The NY Times looks at the "sensational crimes" of late and wonders if it's a part of a crime wave or simply a result of the combination of the media and the fact that there is such little crime (especially when the Mayor crows about it at any opportunity) that anything that happens is news. The Times says the crime numbers don't suggests a crime wave, but there has been a rise in "nightmare crimes," aka crimes that "lodge themselves viscerally" in people's minds. John Jay College sociologist hypothesis Adrew Karmen suggests, "[The public becomes] fearful from actual events that touch their lives. I can say, and the police can say, and the mayor can say that the violence underground is way, way down compared to what it used to be, but if somebody was on that subway car when the gunfire began or knew somebody who was shot at, that makes more difference than abstract statistical graphs. That's what influences fear level." Gothamist certainly relates to that, because riding the subway is something we do, just like running a park.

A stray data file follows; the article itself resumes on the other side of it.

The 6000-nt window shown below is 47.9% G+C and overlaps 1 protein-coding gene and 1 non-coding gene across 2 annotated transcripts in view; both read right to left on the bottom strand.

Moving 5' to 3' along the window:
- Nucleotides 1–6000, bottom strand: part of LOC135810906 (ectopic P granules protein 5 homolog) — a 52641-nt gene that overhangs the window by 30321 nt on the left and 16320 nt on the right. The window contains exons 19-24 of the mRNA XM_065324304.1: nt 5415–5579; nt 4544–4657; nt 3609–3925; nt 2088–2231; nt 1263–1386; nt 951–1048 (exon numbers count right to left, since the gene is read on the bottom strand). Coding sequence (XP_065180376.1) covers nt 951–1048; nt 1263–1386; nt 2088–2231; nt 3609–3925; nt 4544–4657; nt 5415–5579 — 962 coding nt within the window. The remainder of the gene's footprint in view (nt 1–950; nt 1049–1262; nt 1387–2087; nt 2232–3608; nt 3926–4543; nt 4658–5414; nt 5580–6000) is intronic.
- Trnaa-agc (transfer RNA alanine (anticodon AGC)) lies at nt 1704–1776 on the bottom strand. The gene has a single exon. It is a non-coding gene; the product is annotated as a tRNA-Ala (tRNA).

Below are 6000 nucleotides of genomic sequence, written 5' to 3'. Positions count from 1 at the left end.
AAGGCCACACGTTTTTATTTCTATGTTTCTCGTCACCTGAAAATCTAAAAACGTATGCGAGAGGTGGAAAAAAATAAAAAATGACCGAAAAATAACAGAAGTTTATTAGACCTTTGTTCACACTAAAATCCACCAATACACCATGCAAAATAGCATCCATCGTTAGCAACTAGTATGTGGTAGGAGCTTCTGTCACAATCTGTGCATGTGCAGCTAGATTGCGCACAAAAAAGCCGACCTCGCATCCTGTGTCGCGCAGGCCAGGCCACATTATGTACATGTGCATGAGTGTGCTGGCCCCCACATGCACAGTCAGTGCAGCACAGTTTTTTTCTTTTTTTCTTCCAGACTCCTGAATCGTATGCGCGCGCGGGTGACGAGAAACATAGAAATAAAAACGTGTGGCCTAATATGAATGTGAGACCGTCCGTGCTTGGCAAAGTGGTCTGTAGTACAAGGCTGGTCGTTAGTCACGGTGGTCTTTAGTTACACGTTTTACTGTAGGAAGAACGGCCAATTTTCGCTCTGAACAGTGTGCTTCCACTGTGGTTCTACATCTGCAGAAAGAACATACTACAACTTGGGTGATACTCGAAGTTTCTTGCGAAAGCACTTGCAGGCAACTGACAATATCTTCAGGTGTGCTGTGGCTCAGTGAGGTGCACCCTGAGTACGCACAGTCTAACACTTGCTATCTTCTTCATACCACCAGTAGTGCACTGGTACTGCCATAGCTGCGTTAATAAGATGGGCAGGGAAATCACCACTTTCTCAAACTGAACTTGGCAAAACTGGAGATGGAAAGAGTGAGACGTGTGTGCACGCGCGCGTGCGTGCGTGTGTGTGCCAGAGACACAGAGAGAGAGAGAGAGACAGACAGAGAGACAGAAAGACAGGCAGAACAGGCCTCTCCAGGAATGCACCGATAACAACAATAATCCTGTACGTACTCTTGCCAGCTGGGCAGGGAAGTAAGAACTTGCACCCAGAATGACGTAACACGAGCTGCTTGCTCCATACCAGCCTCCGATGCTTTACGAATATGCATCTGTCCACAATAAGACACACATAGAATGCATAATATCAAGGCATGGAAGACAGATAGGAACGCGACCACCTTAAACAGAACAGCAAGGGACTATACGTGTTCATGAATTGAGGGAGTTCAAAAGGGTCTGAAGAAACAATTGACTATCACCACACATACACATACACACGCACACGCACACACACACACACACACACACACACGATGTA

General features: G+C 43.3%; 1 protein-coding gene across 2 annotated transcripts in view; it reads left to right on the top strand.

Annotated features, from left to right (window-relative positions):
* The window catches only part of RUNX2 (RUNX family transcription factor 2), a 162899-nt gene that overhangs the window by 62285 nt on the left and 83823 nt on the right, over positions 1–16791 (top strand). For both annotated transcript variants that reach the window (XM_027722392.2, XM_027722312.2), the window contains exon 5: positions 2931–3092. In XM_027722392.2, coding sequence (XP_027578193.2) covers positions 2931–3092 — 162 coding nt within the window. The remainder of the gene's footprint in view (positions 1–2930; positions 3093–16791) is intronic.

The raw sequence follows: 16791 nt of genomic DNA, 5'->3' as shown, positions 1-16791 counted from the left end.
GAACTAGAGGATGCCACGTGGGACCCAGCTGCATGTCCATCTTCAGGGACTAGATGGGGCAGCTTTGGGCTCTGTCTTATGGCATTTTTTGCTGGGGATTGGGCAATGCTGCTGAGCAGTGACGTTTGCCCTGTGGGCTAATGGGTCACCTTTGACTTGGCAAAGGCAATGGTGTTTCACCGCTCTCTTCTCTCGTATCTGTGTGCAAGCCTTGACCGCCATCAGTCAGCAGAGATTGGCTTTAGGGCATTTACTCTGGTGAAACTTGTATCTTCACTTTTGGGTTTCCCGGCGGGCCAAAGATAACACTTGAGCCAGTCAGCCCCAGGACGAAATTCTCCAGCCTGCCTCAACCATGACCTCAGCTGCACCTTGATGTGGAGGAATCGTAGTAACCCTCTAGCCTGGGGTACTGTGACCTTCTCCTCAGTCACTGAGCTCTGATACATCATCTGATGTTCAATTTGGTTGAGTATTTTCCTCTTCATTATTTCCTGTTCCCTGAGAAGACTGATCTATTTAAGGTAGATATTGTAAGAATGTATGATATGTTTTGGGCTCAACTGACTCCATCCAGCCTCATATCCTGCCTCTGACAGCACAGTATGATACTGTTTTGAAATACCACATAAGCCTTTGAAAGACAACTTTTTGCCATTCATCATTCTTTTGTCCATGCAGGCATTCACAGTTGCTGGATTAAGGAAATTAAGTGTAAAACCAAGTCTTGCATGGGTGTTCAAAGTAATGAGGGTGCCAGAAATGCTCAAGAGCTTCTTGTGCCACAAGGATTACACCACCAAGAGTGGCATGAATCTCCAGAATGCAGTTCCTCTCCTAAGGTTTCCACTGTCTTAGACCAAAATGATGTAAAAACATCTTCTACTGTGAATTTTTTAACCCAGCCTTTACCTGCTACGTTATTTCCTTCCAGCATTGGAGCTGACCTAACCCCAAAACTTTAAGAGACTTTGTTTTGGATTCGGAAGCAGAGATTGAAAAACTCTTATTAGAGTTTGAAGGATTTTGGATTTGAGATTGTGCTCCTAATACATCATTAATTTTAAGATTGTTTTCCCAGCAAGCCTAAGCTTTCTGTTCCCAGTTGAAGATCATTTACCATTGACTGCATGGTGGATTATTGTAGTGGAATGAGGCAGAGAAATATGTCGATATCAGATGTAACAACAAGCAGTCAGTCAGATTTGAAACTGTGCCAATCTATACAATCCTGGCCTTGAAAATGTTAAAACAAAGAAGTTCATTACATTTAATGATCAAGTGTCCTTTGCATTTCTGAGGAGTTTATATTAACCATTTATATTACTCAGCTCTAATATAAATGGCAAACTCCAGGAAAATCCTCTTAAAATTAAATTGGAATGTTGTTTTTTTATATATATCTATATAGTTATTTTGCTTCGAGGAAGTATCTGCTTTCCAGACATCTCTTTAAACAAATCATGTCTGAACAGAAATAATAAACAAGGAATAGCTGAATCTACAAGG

One lifelong New Yorker, Brian Townsend, tells the Times, "I remember in the 80's, I remember people fighting and getting cut up on the subway all the time. You might be hearing about it more, but now things are more like isolated incidents." That's just the kind of perspective we all need. But since Gothamist spends all our time looking for NYC crime, we hace noticed a lot of subway incident. And as it turns out, police believe that the subway shooting of a man Tuesday night was revenge-related. The Daily News had a great quote from a woman who said she didn't pay much attention to crime statistics, "If it happens to you, who cares if the numbers are up or down?" a nd saying she generally avoided the last train car and cars filled with young men.